Facebook has entered into a partnership with Bengaluru based startup accelerator TLabs to effectively engage and educate entrepreneurs. This association will build on the knowledge and experience of in-house senior mentors and co-host events for solving issues around user experience, analytics, app installs and monetization of products and services. Facebook will also provide FbStart referral codes to TLabs for use by TLabs’ mobile portfolio companies. FbStart is a global program awarded to select startups after a review by the Facebook team. It has been designed to help startups build and grow their mobile apps.
Other than the California based social networking giant, Chennai-based software-as-a-service (SaaS) company Zarget has launched RespectStartups, an online platform where startups and large companies offer budding startups assistance in the form of free trials for products, access to services and office space. The platform is aimed at helping early-stage startups that often struggle with funds to buy licensed software products. Put together by a team of six people over six months, Zarget plans to manage the RepectStartups platform until it gains leverage and picks up momentum on its own. The platform will allow companies to list their offerings to the startup community and also allow early-stage startups to post requests on it.
As tier 1 cities get more crowded, employees of large companies are increasingly working out of a co-working space near their homes. Following this trend global behemoth Alibaba recently took 30 seats in Bengaluru based CoWrks to start its operations. Co-working space startups including the likes of CoWrks, InstaOffice, 91springboard and Awfis have uncovered unlikely customers in SMEs and corporates that now occupy up to 40-50% of their space. Companies such as GE, Dr Reddy, Accenture, Digital Ocean, ReNew Power and Paypal, alongside industry associations including Federation of Indian Chambers of Commerce and Industry (FICCI) have emerged as clients for the services of these office-sharing enterprises.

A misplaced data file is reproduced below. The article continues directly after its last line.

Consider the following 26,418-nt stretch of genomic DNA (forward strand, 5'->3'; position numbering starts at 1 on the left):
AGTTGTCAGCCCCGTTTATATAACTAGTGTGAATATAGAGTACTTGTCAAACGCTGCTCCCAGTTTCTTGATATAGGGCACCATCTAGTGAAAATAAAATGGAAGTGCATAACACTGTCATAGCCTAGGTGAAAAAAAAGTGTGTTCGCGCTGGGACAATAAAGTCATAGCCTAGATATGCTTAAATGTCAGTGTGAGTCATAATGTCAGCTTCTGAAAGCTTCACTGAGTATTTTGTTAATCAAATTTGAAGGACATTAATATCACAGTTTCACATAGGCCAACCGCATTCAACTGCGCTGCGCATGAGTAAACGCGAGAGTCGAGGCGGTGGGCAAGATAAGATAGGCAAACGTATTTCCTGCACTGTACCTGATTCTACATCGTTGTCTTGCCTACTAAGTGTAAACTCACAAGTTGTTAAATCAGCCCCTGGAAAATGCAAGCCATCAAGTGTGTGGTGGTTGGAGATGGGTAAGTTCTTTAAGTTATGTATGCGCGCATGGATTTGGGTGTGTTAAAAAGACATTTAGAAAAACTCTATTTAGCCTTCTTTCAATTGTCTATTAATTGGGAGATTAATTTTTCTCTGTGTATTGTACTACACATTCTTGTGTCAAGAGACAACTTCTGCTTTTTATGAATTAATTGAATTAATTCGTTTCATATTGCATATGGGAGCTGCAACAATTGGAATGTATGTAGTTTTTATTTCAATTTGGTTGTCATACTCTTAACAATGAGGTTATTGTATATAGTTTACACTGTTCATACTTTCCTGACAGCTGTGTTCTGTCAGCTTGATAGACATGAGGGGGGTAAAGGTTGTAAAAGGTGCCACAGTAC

Corporates emerging as probable startup customers is a phenomenon that is not just confined to the city of Bengaluru in Karnataka. In order to collaborate with startups and provide access to its corporate clients, one of the big four accounting firms, Price Waterhouse Cooper, has started an innovation program housed in the Telangana state-backed incubator T-Hub. PwC is filtering startups to find a good fit for its corporate clientele and is also looking for possible synergies with the startups for some in-house innovation. According to Murali Talasila, who will be heading this innovation program, “Two large international banks have already given us their problem statements and have asked us to scout for startups who could solve the problem for them…The biggest hurdle for startups is to cross the corporate barrier. We want to bridge the gap.”
These collaborations are proving to be a boon for both fledgling and established organizations. Startups get access to capital, knowledge and a network of mentors, while learning about the importance of systems, processes and structures required for orderly expansion; on the other hand, established organizations are able to learn about the latest technology, seek solutions to problems and overcome resistance to change that exists in hierarchical structure of these global behemoths.